Poster Presentation 64th International Conference of the Wildlife Disease Association 2015

Apicomplexan protozoal infection, presumably Theileria cervi, associated with brain abscessation in a free-ranging, white-tailed deer from Georgia, U.S.A (#144)

Heather Fenton 1 , Michael Yabsley 1 2 , Elizabeth Howerth 3
  1. Southeastern Cooperative Wildlife Disease Study, Athens, GEORGIA, United States
  2. Daniel B. Warnell School of Forestry and Natural Resources, University of Georgia, Athens, GA, USA
  3. Pathology, University of Georgia, Athens, GA, USA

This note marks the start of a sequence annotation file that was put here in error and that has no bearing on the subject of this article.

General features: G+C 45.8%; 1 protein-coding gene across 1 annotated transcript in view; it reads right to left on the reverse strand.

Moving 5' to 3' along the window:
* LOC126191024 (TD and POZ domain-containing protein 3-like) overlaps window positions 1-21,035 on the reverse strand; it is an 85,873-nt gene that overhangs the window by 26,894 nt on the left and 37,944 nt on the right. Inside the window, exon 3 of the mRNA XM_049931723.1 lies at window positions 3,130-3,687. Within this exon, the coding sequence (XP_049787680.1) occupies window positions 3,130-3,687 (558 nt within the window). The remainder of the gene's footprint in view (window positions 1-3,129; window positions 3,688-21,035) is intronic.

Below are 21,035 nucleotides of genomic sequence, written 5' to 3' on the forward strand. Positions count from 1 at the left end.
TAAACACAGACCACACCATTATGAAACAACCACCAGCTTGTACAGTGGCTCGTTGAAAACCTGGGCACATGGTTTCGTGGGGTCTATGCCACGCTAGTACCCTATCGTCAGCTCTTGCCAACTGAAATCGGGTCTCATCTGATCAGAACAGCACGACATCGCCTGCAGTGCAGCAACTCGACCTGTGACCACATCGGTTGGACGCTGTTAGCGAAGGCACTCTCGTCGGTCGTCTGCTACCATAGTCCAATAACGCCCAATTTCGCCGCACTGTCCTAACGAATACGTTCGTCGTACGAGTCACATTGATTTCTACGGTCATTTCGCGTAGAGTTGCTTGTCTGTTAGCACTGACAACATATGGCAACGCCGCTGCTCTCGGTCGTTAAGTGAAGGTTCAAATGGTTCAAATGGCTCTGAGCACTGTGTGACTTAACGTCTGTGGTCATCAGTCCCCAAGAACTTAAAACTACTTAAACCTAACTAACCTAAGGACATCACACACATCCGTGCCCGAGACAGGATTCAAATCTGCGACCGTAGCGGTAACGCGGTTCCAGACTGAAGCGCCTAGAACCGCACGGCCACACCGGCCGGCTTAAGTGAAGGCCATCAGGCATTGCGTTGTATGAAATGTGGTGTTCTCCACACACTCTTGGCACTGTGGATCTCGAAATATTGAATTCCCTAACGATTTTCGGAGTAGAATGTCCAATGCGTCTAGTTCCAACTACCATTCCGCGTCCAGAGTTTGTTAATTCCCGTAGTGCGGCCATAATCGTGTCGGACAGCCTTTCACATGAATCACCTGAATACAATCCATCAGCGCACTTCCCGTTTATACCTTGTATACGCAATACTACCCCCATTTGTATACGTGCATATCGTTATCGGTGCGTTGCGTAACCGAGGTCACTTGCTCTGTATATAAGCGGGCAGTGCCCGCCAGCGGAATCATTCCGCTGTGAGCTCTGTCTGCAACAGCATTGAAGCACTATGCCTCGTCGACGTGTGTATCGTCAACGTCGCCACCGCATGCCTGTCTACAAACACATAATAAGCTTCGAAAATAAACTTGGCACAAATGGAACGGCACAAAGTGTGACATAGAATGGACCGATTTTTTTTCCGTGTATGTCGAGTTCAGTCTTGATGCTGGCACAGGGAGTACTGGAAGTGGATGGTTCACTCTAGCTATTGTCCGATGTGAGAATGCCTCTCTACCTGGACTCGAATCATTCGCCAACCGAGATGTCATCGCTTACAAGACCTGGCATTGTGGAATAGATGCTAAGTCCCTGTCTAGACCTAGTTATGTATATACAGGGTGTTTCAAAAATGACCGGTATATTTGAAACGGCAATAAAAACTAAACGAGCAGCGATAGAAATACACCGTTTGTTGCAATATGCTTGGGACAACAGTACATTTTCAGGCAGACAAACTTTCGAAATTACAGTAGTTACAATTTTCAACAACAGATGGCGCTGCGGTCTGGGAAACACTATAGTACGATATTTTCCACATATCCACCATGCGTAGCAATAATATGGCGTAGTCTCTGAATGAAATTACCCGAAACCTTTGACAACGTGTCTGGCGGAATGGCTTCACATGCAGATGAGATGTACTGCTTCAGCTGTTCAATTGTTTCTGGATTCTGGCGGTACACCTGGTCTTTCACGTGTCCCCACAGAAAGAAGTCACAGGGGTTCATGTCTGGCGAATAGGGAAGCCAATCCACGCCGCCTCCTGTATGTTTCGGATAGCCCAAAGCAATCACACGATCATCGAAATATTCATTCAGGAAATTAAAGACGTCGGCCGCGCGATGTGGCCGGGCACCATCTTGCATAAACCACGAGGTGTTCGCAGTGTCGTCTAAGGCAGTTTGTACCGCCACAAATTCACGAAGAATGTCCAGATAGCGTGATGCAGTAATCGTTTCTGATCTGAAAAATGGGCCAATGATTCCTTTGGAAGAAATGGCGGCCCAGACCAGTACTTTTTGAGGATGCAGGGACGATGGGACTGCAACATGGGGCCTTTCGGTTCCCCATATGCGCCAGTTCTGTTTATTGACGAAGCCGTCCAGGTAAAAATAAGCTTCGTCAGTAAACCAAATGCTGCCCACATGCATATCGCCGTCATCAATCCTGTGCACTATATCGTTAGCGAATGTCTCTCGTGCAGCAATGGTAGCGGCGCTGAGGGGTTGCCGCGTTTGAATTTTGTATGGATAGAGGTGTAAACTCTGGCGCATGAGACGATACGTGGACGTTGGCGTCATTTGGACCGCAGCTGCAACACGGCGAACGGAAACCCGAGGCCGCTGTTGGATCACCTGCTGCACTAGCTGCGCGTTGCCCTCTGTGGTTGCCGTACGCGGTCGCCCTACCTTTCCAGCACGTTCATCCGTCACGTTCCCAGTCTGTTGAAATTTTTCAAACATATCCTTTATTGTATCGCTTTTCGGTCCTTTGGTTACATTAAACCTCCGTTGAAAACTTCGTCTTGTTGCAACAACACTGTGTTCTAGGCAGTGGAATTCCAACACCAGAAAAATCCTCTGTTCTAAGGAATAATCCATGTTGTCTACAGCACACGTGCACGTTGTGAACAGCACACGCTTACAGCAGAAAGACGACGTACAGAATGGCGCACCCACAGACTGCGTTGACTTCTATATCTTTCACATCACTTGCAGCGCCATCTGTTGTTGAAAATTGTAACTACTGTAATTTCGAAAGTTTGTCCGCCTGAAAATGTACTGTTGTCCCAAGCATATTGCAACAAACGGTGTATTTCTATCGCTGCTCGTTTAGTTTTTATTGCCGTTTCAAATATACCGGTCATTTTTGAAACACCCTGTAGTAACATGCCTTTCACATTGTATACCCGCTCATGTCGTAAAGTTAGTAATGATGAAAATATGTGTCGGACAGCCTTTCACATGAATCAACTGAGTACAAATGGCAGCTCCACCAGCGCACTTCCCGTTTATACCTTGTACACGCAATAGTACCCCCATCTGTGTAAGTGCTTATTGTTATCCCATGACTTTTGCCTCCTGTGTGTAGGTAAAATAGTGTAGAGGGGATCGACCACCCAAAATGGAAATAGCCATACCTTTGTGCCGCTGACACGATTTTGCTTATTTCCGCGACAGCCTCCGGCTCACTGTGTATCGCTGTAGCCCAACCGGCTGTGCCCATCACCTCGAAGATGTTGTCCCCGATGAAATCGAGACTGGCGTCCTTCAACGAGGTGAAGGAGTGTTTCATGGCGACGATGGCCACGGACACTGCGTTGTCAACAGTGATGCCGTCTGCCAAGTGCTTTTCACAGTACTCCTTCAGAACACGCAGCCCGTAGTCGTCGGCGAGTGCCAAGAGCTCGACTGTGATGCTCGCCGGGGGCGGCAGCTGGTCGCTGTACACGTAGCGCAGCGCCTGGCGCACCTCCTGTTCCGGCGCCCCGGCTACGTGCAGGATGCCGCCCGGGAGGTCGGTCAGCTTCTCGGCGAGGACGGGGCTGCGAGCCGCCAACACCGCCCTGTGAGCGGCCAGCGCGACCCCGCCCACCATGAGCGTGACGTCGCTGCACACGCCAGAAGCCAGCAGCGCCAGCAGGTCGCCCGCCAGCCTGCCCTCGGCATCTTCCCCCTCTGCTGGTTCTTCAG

An eight month old, male free-ranging white-tailed deer was submitted to the Southeastern Cooperative Wildlife Disease Study in Athens, GA with a history of abnormal behavior. Gross post mortem findings included diffuse hepatic fibrosis, cranioventral bronchopneumonia, and a brain abscess from which Trueperella pyogenes was cultured. Histologically, there was extensive meningoencephalitis associated with intracellular protozoal organisms. By immunohistochemical staining, the protozoal organisms were negative for Neospora caninum, Toxoplasma gondii, and Sarcocystis neurona. On genetic sequencing, the organism was most closely related to Theileria cervi. In the brain, multiple intracytoplasmic ovoid apicomplexan organisms that measured 3940nm by 2579nm with a visible conoid apparatus were observed by transmission electron microscopy. Infected cells had positive cytoplasmic immunohistochemical staining for glial fibrillary acidic protein and negative staining for neurofilament, CD3, CD79a, and CD20, supporting the histologic appearance suggestive of astrocytic origin. Theileria cervi is transmitted by the tick Amblyomma americanum. Infection with T. cervi is common in free-ranging white-tailed deer within the United States with rates of infection exceeding 50% in enzootic areas. Clinical disease is rare and typically only reported in heavily infected fawns. Mycotoxins and bovine viral diarrhea were also not detected with ancillary testing. This is the first report, to the authors’ knowledge, of T. cervi being associated with a brain abscess in a white-tailed deer.